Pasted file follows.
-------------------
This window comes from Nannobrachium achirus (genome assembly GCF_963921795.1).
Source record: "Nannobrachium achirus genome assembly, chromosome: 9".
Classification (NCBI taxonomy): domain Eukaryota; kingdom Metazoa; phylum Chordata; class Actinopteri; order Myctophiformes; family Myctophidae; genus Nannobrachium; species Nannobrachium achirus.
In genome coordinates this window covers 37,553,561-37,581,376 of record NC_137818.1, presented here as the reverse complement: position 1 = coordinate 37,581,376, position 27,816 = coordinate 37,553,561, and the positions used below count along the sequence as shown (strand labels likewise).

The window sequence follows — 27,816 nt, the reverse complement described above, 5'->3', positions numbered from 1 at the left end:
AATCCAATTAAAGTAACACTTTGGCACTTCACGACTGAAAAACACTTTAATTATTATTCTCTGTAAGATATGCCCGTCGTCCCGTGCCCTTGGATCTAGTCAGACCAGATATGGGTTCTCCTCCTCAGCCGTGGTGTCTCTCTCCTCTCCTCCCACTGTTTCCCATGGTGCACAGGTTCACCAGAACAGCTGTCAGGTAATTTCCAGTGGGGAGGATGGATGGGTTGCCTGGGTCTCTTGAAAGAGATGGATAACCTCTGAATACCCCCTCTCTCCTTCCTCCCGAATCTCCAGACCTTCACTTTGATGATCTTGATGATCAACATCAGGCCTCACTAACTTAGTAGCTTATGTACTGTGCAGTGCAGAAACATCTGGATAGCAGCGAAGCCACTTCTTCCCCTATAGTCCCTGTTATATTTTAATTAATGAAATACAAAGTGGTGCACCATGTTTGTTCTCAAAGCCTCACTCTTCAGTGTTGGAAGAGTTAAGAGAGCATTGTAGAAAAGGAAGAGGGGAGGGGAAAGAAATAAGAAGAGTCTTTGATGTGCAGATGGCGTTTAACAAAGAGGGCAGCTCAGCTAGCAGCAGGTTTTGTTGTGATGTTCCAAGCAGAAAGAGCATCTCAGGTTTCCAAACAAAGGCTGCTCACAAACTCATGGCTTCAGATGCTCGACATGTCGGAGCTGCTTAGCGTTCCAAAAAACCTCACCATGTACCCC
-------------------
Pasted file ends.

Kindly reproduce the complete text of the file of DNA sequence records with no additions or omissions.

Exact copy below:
This window comes from Nannobrachium achirus (genome assembly GCF_963921795.1).
Source record: "Nannobrachium achirus genome assembly, chromosome: 9".
Classification (NCBI taxonomy): domain Eukaryota; kingdom Metazoa; phylum Chordata; class Actinopteri; order Myctophiformes; family Myctophidae; genus Nannobrachium; species Nannobrachium achirus.
In genome coordinates this window covers 37,553,561-37,581,376 of record NC_137818.1, presented here as the reverse complement: position 1 = coordinate 37,581,376, position 27,816 = coordinate 37,553,561, and the positions used below count along the sequence as shown (strand labels likewise).

The window sequence follows — 27,816 nt, the reverse complement described above, 5'->3', positions numbered from 1 at the left end:
AATCCAATTAAAGTAACACTTTGGCACTTCACGACTGAAAAACACTTTAATTATTATTCTCTGTAAGATATGCCCGTCGTCCCGTGCCCTTGGATCTAGTCAGACCAGATATGGGTTCTCCTCCTCAGCCGTGGTGTCTCTCTCCTCTCCTCCCACTGTTTCCCATGGTGCACAGGTTCACCAGAACAGCTGTCAGGTAATTTCCAGTGGGGAGGATGGATGGGTTGCCTGGGTCTCTTGAAAGAGATGGATAACCTCTGAATACCCCCTCTCTCCTTCCTCCCGAATCTCCAGACCTTCACTTTGATGATCTTGATGATCAACATCAGGCCTCACTAACTTAGTAGCTTATGTACTGTGCAGTGCAGAAACATCTGGATAGCAGCGAAGCCACTTCTTCCCCTATAGTCCCTGTTATATTTTAATTAATGAAATACAAAGTGGTGCACCATGTTTGTTCTCAAAGCCTCACTCTTCAGTGTTGGAAGAGTTAAGAGAGCATTGTAGAAAAGGAAGAGGGGAGGGGAAAGAAATAAGAAGAGTCTTTGATGTGCAGATGGCGTTTAACAAAGAGGGCAGCTCAGCTAGCAGCAGGTTTTGTTGTGATGTTCCAAGCAGAAAGAGCATCTCAGGTTTCCAAACAAAGGCTGCTCACAAACTCATGGCTTCAGATGCTCGACATGTCGGAGCTGCTTAGCGTTCCAAAAAACCTCACCATGTACCCC